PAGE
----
The water source can be one of the following: purified water it’s called PW, highly purified water which is HPW, and water for injection, WFI. These are our water sources for our clean steam generator. Again, we can’t use utility steam to make pure or clean steam. We need purified water, highly purified water.
Most common steam specifications require condensate to satisfy WFI requirements for conductivity, total organic carbon, TOC, and endotoxins which is referred to as pure steam. Limits normally exclude viable microorganisms cannot survive in the steam system. When to use clean or pure steam is determined by GMPs. Now general rules applicable to the pharmaceutical manufacturing are detailed in the Code of Federal Regulations CFR Title 21, Part 211. In this presentation we’ll not get into it. They do not provide any specific recommendations regarding steam, but they do present general requirements for facility systems, equipment, operation needed to prevent contamination of a pharmaceutical product during manufacturing which goes back to using pure or clean steam.
Keep the following in mind. Steam from a conventional boiler or utility steam is unsuitable for pharmaceutical and medical application because it does contain boiler additives, rust, corrosion and other undesirable materials. Other uses of pure steam include autoclaves, sterilizers, humidification of air conditioning systems for ventilation of clean rooms. There is a multitude of applications for clean and pure steam. They also have a big application for clean and pure steam as SIP, steam in place systems. We utilize in a pharmaceutical or medical processing clean and pure steam all the time.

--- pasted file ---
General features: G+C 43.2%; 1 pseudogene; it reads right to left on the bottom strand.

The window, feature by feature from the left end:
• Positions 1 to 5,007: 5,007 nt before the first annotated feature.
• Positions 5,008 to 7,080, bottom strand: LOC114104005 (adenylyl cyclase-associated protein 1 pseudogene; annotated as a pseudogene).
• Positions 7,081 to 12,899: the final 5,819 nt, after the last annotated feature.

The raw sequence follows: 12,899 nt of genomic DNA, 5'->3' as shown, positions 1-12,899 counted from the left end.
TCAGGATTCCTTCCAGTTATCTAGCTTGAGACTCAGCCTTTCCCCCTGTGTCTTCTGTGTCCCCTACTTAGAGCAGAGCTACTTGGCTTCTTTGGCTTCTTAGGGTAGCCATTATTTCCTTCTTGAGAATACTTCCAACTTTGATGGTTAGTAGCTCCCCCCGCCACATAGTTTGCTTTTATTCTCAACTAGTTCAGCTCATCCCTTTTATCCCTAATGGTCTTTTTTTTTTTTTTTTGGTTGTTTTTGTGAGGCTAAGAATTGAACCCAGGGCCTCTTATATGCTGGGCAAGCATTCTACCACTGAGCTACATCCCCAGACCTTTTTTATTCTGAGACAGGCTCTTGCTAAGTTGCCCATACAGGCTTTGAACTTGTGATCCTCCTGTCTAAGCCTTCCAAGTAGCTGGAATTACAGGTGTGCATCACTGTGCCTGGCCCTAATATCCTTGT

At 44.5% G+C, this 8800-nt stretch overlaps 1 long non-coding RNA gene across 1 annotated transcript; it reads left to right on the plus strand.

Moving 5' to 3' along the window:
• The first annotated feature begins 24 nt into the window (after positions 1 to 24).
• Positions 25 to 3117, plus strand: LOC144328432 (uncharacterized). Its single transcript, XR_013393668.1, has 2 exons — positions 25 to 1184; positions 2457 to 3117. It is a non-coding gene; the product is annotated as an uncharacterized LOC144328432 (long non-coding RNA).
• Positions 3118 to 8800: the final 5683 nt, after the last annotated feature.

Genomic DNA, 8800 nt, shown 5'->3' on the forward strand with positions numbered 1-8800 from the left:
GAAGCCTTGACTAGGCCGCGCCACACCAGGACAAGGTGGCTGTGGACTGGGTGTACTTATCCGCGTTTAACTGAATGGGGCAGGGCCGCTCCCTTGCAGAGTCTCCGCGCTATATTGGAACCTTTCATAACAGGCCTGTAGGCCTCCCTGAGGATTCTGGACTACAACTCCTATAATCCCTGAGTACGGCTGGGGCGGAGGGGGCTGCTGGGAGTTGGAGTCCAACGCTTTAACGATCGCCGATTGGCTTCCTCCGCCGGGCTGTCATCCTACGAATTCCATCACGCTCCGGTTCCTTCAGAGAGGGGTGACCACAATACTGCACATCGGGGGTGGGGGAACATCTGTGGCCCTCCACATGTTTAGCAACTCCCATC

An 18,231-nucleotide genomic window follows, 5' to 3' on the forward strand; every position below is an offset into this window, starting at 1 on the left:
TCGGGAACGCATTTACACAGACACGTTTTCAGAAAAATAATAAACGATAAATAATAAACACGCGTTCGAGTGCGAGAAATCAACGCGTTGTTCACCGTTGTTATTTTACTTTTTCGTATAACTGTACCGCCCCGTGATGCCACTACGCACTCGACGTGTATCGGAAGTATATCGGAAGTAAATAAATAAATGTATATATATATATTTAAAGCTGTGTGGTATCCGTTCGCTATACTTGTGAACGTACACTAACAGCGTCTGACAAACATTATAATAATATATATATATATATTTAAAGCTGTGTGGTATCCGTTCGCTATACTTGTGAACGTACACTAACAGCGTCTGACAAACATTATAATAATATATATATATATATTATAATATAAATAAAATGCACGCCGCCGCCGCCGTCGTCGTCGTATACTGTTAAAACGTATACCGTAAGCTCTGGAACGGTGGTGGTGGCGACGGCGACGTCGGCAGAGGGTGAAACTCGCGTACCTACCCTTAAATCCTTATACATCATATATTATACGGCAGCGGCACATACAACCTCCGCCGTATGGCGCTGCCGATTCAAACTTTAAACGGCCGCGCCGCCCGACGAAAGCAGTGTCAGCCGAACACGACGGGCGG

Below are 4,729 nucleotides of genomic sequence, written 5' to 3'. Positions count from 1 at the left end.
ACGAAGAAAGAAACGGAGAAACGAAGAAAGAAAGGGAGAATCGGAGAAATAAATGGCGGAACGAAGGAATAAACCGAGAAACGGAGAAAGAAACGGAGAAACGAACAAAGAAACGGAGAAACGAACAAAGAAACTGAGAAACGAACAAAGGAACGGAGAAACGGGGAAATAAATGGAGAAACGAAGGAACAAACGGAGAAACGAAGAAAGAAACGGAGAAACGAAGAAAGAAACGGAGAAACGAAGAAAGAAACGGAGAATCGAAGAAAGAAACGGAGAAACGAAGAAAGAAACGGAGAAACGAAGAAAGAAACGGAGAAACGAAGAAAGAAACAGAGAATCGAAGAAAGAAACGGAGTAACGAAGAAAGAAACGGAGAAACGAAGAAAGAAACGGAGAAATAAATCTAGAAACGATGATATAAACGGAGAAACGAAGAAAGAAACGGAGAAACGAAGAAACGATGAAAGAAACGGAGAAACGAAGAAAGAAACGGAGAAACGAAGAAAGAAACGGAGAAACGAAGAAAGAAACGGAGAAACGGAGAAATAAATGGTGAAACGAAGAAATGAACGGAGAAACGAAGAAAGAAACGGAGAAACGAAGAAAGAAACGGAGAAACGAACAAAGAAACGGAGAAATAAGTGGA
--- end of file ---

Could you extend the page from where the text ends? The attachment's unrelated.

Pure steam is used in products that have strict endotoxin limitations. It is required for end products such as injectables, intravenous products. Specifications for clean steam may be based on the following PW specifications in so far as chemical composition which is TOC and conductivity. The systems are monitored continuous for these levels to ensure that we have highly purified steam going through the process.
Just a summary of what we presented, the question of the day and the question I have for all facilities is that what is your steam system thermal cycle efficiency? When we talk about steam systems, optimization, steam engineering, what is your steam system thermal cycle efficiency? It’s a very important benchmark in your steam and condensate system.
That concludes our three part series. Again, Inveno Engineering, LLC can help you out. Short term impact :steam system assessments, steam system engineering, steam balancing, steam system performance, or even steam system training. We’ve trained now over a hundred different subjects in steam. Long term impacts: system upgrades, process changes, improving reliability and safety of course is always there. Contact us here at the following email addresses or come to our website, and thank you for attending our three part series and have a great day.